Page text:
Wednesday, March 04, 2020

To mask or not to mask?

Let's just clarify the usefulness of surgical masks in the coming Covid-19 epidemic.

Surgeons have worn masks since 1897 in order to avoid spraying contaminated droplets from their own airways into the open wound in front of them. The mask works by physically reducing the column of air coming from mouth and nose. The same effect will operate with someone infected with the coronavirus; they will not spray everyone in front of them so much. On the other hand, they may contaminate someone standing close behind them with their deflected exhalations, but overall, masks are useful in reducing spread from an infected person. Remember, people can be shedding viruses for up to 14 days before they begin to get symptoms, so the safe assumption is that everyone is spreading viruses.

So it is polite and thoughtful to wear a mask if there is a virus running in the population, for the sake of others. Especially if you actually have a cold or cough (although you should really try not to go out with a cold or cough).

Do masks prevent you from getting infected? A bit. They will save you if an infected droplet from sneeze, cough or speech lands on your mask, but they will not filter your air of all viruses, because most of the air will get through the gaps around your nose. They do however prevent you from touching your mouth or nose with your contaminated hands, which is an important route of entry.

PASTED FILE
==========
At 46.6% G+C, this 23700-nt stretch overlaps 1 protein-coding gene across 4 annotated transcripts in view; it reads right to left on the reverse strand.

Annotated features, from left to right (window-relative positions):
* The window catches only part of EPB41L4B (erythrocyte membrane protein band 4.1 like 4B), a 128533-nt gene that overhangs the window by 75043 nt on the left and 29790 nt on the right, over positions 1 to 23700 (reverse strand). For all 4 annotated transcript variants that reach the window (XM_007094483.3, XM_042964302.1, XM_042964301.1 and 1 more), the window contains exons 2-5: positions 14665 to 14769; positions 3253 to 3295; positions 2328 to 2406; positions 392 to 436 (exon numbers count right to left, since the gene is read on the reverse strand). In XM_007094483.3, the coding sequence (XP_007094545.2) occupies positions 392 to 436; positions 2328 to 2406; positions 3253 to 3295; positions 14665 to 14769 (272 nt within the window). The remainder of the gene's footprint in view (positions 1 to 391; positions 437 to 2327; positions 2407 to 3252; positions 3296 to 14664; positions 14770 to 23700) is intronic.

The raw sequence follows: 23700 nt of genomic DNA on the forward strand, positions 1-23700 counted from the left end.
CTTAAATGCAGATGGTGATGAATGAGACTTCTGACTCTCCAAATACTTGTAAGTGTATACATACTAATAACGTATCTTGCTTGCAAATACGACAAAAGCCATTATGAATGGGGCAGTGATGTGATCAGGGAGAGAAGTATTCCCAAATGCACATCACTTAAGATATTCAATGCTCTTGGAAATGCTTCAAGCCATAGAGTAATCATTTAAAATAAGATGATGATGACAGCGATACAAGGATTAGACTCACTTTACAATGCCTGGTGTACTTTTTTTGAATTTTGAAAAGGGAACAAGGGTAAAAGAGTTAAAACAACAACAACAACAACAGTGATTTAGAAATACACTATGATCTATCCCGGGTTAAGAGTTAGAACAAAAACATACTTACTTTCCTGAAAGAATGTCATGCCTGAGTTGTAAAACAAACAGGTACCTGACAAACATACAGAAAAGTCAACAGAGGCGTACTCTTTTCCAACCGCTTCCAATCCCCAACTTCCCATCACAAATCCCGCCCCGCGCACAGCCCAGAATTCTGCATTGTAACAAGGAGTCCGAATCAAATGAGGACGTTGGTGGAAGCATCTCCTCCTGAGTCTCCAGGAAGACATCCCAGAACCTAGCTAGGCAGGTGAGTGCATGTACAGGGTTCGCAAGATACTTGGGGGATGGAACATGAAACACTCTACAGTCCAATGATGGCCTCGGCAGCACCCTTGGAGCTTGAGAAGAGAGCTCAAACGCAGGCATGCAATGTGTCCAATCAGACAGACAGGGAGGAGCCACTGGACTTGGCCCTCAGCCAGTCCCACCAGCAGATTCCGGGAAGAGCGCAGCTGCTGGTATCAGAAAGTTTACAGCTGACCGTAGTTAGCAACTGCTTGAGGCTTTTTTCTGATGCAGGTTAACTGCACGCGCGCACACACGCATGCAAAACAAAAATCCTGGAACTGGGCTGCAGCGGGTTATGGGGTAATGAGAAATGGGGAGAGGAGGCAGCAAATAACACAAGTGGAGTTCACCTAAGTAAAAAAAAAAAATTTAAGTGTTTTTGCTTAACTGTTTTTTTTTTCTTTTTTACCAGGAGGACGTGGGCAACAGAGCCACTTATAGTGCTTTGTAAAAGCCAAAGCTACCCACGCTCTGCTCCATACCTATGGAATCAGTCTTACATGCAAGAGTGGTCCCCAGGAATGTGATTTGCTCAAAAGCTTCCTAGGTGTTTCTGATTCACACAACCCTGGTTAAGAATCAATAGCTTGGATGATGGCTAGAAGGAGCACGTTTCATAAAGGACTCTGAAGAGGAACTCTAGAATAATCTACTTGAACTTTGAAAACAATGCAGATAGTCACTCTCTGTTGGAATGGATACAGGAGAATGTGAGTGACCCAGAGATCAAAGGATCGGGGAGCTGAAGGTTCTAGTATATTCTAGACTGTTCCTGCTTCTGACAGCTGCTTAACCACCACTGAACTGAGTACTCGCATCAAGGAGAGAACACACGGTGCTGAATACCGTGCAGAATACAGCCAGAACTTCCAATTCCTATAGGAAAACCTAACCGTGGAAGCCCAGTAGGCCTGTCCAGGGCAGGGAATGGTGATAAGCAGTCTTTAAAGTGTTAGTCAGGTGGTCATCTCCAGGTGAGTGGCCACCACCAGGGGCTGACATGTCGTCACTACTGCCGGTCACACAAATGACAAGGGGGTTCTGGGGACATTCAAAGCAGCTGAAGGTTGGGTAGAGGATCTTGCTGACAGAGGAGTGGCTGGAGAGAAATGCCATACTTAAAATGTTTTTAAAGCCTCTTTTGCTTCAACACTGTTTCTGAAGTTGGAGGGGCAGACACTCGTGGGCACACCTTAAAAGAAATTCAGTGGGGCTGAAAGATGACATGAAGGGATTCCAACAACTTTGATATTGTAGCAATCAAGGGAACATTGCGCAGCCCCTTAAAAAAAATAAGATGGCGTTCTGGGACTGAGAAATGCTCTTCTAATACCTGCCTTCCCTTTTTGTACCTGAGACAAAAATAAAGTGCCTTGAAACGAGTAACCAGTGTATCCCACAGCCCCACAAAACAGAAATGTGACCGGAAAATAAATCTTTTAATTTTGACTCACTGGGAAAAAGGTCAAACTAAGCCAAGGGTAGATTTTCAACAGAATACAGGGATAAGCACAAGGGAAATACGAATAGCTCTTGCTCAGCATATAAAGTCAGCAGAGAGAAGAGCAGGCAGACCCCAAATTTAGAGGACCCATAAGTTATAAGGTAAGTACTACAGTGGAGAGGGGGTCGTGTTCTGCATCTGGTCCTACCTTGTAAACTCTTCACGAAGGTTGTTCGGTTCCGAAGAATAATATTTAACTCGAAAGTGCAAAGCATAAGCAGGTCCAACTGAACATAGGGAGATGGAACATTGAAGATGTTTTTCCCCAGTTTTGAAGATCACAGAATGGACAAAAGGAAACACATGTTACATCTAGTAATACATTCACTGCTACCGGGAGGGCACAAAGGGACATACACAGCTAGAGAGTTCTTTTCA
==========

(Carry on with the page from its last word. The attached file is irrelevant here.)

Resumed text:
One point is that if we all go and panic buy surgical masks, there can be shortages for health care staff, which is obviously not good. In fact, any piece of cloth applied to your face, from a designer cotton mask right down to a scarf, will reduce spread a bit. Remember to wash it frequently thought.

So there we go. Wear a mask, when the time comes. It's the polite and social thing to do.

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